Why seek therapy?
Psychological therapy can help if you are having trouble with work, with relationships, or if you feel stuck with feelings, thoughts, or behaviour that trouble you. It provides an opportunity to explore difficult issues in a confidential and safe environment. You do not have to have a specific diagnosis.
What is a counselling psychologist?
Counselling psychologists are applied psychologists trained to doctoral level in psychological approaches to understanding and treating distress. Counselling psychology places great value on understanding relationships - including the therapeutic relationship - and on rigorous and reflective training in more than one school of psychotherapy (for example cognitive behavioural, psychodynamic and person-centred).
About the therapy
Therapy begins with an assessment. This is a 50 minute session in which you are invited to explain what your current difficulties are and what you would like to get out of therapy. This is the time in which we work out whether it will be helpful for us to work together and, if so, how long. There is no obligation to continue with therapy after assessment.
I work pluralistically, using different elements from different psychotherapeutic modalities to suit different peoples' needs. Cognitive behavioural therapy (CBT) forms the basis of my practice. This is a type of psychotherapy that is recommended by the National Institute of Clinical Excellence (NICE) for people diagnosed with depression, anxiety, bulimia nervosa and many other difficulties. CBT is collaborative: it involves the active participation of the therapist and patient. It also necessitates that the patient takes some responsibility inside and outside of the sessions. CBT has been demonstrated to bring about lasting psychological change after therapy.
I am also trained in interpersonal therapy (IPT) - also a NICE recommended treatment for people diagnosed with depression and eating disorders - and psychodynamic therapy. Both of these therapeutic models entail psychological change through focus on relationships. Psychodynamic therapy involves the active use of data from the therapeutic relationship, while IPT focusses more on external relationships and their bearing on the maintenance of current difficulties. Both are of value in exploring established and unhealthy ways of relating to other people and the self. Finally, I am a trained dialectical behaviour (DBT) therapist and use psychotherapeutic techniques from this modality (including mindfulness) in order to help people regulate their emotions.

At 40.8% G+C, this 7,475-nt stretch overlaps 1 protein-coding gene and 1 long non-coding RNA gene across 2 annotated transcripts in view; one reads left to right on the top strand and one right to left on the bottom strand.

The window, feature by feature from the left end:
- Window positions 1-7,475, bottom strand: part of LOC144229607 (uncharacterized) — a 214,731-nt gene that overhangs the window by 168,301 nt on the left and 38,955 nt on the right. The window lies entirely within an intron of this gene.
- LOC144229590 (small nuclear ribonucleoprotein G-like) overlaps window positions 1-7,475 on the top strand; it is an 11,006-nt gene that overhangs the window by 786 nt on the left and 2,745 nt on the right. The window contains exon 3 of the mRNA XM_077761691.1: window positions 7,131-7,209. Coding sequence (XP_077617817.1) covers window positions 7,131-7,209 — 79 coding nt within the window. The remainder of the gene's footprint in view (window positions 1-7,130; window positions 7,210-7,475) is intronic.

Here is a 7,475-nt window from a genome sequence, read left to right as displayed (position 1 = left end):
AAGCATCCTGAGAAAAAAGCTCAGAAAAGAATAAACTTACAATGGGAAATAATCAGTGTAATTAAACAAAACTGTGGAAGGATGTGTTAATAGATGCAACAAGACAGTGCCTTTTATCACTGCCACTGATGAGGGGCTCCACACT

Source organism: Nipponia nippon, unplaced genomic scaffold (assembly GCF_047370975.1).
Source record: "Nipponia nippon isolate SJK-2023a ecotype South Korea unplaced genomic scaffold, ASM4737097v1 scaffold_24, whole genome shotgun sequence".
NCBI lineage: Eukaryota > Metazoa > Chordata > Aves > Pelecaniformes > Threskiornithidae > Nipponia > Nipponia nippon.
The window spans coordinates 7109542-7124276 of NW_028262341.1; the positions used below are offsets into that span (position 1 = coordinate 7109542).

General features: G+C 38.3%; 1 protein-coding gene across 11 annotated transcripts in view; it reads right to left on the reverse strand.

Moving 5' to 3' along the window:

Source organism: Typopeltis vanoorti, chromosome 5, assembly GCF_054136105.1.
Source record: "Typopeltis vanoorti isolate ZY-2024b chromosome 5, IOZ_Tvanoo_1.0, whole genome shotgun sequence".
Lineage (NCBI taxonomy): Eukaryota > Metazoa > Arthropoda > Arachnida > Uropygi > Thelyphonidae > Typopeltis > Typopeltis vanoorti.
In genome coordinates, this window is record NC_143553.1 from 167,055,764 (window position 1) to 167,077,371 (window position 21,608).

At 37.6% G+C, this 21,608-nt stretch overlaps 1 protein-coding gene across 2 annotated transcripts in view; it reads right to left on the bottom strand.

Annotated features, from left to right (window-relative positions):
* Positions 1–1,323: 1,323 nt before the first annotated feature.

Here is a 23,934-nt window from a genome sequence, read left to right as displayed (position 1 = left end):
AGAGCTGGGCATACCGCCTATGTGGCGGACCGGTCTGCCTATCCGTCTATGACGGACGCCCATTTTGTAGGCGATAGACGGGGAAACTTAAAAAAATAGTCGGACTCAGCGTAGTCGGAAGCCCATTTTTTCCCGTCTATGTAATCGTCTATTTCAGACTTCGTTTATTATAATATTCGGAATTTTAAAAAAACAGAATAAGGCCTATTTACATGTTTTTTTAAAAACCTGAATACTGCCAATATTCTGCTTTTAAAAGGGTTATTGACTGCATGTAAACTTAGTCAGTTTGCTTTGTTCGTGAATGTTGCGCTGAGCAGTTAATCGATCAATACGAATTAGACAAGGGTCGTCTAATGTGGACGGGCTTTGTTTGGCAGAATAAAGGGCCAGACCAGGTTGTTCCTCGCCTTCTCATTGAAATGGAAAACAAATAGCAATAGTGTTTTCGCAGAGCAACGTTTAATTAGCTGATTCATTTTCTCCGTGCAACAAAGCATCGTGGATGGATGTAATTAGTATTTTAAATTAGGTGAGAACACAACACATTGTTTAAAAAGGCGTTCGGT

In all therapeutic interactions I believe it is important to work together towards agreed goals and to be attentive to how the therapy is progressing.
My fees are £120 - £130 per hour depending on time of day. Please contact me for further details.
Confidentiality and ethics
Material that comes up in therapy is confidential. Only in exceptional circumstances - if there are serious concerns for your safety or the safety of others - might others have to be alerted. Therapeutic material is also anonymously discussed in clinical supervision. This is necessary to ensure I am providing as high a quality and as ethical a service as possible. Being chartered by the BPS also necessitates that I continue to engage in professional development that is relevant to my practice.